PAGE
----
A wonderful work of art, the monumental project of one of the major German botanists, a seasonal song of flowers.
Aboca Edizioni presents the entire reproduction in a limited series of the Hortus Eystettensis byBasilius Besler, drawn from the magnificent specimen conserved at the Eichstätt University Library. The work includes illustrations of more than 1000 plants, ordered according to the natural flowering chronology, and marks the definitive passage from xylographic technique to chalcographic technique.
From the comment by Duilio Contin: "The realisation has in many cases been excellent and some plates are genuine masterworks of drawing and colouring. […] the highlights of this work have to be the size of the plates, the splendour of the original colouring, the number of images of lively flower scenes, of which I can recall the wide variety of lilies. […] Examining a good number of specimens with the original colouring in the first edition, held in the libraries of major European capitals, but also in the collection of a fortunate private individual and in the library of the University of Eichstätt, which allowed us this reproduction, you can discern the differences due to the individual hands and finishing in this work in the impersonation, the colour, the signature of the artist, sometimes present, sometimes not, the diversity of the graphic style of the various artists".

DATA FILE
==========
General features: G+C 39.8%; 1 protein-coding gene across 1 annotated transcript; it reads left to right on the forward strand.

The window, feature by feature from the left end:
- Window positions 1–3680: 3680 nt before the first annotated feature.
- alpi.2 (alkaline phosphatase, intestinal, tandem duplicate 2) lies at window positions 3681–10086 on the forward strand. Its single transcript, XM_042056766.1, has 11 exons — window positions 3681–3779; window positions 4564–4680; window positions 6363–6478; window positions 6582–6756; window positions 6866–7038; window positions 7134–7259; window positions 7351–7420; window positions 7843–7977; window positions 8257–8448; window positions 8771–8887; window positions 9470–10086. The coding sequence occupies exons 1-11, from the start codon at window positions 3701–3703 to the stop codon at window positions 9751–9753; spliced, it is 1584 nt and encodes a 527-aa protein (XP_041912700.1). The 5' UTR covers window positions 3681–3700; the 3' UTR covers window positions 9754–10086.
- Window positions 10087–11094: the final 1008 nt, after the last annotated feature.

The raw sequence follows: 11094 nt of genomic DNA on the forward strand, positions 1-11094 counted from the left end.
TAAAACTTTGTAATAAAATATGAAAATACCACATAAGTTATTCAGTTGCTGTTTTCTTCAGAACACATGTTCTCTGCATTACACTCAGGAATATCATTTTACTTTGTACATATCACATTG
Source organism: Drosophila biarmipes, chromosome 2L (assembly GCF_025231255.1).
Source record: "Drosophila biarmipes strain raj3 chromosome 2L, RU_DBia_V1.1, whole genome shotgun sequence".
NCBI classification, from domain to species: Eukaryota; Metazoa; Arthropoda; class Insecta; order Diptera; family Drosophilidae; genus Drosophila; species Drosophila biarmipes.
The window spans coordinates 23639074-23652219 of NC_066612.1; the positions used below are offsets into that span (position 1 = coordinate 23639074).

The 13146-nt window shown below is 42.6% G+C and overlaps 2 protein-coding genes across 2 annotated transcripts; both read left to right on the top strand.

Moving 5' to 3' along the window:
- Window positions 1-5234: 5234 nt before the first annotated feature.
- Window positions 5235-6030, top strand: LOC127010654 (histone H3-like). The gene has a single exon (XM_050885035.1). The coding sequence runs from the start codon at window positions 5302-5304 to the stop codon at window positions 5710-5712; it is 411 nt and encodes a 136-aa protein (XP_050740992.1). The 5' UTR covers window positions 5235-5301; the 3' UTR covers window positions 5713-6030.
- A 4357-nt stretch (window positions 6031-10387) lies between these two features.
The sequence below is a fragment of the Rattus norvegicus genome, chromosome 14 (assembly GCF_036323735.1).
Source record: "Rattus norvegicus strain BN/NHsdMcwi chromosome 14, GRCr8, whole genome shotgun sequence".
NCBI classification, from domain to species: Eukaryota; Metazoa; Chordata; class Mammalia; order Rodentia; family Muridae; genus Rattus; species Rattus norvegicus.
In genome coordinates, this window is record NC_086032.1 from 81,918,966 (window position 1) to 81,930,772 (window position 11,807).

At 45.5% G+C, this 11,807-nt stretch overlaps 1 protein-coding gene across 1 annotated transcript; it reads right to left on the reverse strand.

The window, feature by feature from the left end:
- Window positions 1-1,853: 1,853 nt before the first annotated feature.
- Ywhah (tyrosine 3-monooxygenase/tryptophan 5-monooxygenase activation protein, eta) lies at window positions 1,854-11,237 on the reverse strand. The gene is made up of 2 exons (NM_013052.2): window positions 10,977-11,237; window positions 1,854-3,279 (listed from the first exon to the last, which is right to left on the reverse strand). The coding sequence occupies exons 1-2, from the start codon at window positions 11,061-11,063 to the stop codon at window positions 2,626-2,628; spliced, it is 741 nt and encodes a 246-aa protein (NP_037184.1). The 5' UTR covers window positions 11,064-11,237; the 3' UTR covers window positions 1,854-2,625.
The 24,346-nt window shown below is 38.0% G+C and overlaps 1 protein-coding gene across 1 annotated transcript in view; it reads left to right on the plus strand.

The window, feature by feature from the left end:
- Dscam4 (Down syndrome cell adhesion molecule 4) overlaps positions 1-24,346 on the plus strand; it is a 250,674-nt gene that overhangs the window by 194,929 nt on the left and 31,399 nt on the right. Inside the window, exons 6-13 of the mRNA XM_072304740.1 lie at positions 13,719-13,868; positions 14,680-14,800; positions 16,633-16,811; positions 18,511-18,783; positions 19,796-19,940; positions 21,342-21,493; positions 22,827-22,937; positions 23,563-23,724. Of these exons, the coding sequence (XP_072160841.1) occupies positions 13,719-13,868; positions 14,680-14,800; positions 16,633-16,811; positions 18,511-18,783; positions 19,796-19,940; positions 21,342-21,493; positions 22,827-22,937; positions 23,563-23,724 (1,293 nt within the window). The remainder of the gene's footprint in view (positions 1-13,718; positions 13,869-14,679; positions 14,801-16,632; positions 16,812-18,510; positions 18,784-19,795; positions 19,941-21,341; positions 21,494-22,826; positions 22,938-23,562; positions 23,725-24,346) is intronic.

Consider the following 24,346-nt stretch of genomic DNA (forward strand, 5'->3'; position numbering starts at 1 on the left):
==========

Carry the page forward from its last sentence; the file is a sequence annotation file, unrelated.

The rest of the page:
The commentary, in English, Italian and German, provides more detail on the volume from a botanical and artistic point of view, giving much space to the typographical challenges of the work and the biography of the author.
The facsimiles from the Aboca Edizioni collection are worthy publications, created with precious materials and avant-garde printing techniques. The Hortus Eystettensis has been printed on purpose made paper, similar in weight, texture, colour and laid lines to that of the 17th-century edition. The printing process used reproduced the pressure of the chalcographic press and, for colouring the plates, advanced chromolithographic techniques were used. Lastly, the binding was carried out traditionally by hand, with traditional sewing, colouring, edging, threading and labelling of the spine.
Introduction by Valentino Mercati.
Contributions by Klaus Walter Littger, Alessandro Menghini, Wolf-Dieter Müller-Jahncke, Duilio Contin, Werner Dressendörfer.
In Eichstätt, place of origin of the Hortus Eystettensis, no specimen of the first edition was conserved. Only in 1891 the then director of the state and seminarial library, Franz S. Romstöck managed to acquire a specimen in three volumes from 1613 in London. It was a specimen from the luxury run of the work, where the rear of the prints were left blank and the pages printed on both sides were inserted between the plates. The colouring of the plates, performed by an unknown artist by hand, are notable for the delicacy, luminosity and the capacity to bring out the weave of the print.
The Hortus Eystettensis is made up of:
Volume I: spring
134 colour chalcographic plates
Volume II: summer
127 colour chalcographic plates
Volume III: autumn and winter
106 colour chalcographic plates
The beautiful blue silk cases for storing the three volumes are included in the price, while the plexiglass stand and table ca be purchased separately.